The Scalpel's Blog

06.03.19

Transforming the way we treat trauma

In this article, Bevan Exemplar and trauma surgeon Oliver Blocker explains why the NHS needs to change to survive in the way it treats and admits trauma patients. He discusses how new models of care are vital to meet the needs of patients with injuries in an overstretched hospital service.

Best for patients?

Right now, in many UK cities such as my own in Cardiff, if you have an injury that requires treatment in hospital – such as a serious cut or a broken bone in your hand that requires surgery – then you are about to have what is known as a ‘patient experience.’  

That experience starts with a long wait in a windowless corridor. There is a TV blaring and you might be expected to spend at least one night sitting in a straight back chair. You will receive the correct initial treatment while you wait, but patients with major trauma injuries or frail elderly patients will be placed into a hospital bed before you. You will not be offered the choice of going home to sleep in your own bed while you wait.

What is often best for patients is to return to have their operation at an arranged time and go home the same day, where they can be much more comfortable. But is the system equipped to give them that option?

Ambulatory care is vital

‘Walking wounded’ patients are no longer a priority for hospital beds. During my orthopaedic training in South Wales, I have seen the pressures on beds gradually increase and our ability to provide a high level of care to our local communities decrease in equal measure. I want to change this and emulate colleagues in medicine who have shifted the models of care in hospitals for walk-in patients.

The revolution is here: the old model of how we admit patients to stay in hospital beds is moving to treating the majority of patients during the day, enabling them to go home and sleep in their own beds.

Joined-up approaches are vital to bring about the radical change we need. Initiatives such as Get It Right First Time (GIRFT), which is helping surgical departments to streamline and standardise their practice; and the Ambulatory Emergency Care Network are making real headway, and already leading to improved outcomes for patients. Patients are involved in the design of these services from the start to ensure these services are appropriate for their community.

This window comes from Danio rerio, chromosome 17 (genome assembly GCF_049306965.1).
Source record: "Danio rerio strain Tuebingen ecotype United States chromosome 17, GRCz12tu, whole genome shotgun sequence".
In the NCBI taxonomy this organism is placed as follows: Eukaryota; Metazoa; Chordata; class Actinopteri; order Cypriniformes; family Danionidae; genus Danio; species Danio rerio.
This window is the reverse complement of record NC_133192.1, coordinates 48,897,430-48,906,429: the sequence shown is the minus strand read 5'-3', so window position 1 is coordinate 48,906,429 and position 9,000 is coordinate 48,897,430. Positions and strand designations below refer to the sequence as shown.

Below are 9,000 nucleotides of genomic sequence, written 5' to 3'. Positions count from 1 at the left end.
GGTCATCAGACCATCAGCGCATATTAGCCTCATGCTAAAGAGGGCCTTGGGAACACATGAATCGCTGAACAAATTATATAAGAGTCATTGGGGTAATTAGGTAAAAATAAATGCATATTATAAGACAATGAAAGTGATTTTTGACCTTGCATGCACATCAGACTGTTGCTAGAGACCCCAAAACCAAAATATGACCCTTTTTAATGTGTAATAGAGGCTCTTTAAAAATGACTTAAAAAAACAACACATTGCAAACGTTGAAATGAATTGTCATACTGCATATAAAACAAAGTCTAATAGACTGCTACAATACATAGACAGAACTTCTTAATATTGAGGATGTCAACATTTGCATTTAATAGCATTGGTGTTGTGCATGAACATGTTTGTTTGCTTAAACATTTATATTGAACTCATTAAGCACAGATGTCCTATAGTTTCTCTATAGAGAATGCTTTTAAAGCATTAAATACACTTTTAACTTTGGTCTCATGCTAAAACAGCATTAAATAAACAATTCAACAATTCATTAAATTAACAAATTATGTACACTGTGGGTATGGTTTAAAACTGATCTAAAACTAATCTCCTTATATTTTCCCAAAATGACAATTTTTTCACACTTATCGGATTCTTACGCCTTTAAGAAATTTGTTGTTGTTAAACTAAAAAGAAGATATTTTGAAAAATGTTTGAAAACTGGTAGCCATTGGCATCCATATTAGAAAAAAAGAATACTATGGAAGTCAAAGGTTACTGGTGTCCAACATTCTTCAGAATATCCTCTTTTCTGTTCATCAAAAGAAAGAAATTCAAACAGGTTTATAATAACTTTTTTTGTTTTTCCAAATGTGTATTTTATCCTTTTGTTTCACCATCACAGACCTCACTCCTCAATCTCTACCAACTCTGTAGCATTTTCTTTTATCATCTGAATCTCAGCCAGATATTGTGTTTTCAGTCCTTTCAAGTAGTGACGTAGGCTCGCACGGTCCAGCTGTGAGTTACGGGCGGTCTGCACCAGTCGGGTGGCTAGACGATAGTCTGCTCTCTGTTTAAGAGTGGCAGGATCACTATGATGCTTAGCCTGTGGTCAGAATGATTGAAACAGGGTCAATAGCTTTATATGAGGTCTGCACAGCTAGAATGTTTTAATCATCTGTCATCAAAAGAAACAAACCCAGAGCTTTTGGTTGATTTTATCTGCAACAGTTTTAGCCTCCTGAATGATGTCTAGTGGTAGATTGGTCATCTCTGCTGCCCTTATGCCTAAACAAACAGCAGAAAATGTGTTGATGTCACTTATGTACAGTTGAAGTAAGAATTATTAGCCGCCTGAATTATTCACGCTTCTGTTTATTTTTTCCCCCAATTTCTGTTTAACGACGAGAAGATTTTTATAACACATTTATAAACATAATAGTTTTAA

The bottom line should be: patients should be treated quickly and efficiently with as short a stay in a hospital as possible.  

Challenging assumptions, changing cultures

We cannot continue the way we have done, and in the face of an increasing frail and elderly population, the NHS must change to survive. Hospital beds are an expensive resource and should be used to treat the most severely injured and older patients who are at the biggest risk if they do not have their complex needs met.

We have innovative ideas to make this happen, which are based on common sense and future planning, not knee-jerk reactions to the constant cycles of NHS pressure and demand.

However, change takes courage from individuals and leaders, and the right support from national initiatives and networks. Organisations like the Bevan Commission in Wales are helping clinical leaders to change practice, as well as NHS culture, to ensure these changes continue to work in future.

Too many health and care professionals I know feel like they are banging their heads against a brick wall as individuals. This does not work. It is time to bring in the architects and the builders to break down these walls, change environments, and build new pathways for patient care.

Having the backing of independent organisations and networks, such as the Bevan Commission, GIRFT, and the AEC Network, can enable innovative projects to be embedded locally in NHS organisations and scale-up nationally.

Old models and assumptions are resilient and often resistant to change. Energy and enthusiasm of staff for transformational change is our biggest asset: let’s use it. We need to think bigger, beyond established hospital spaces and incremental improvements to services. Our focus should be on delivering the care that patients need, with a more efficient use of our limited health resources.

 

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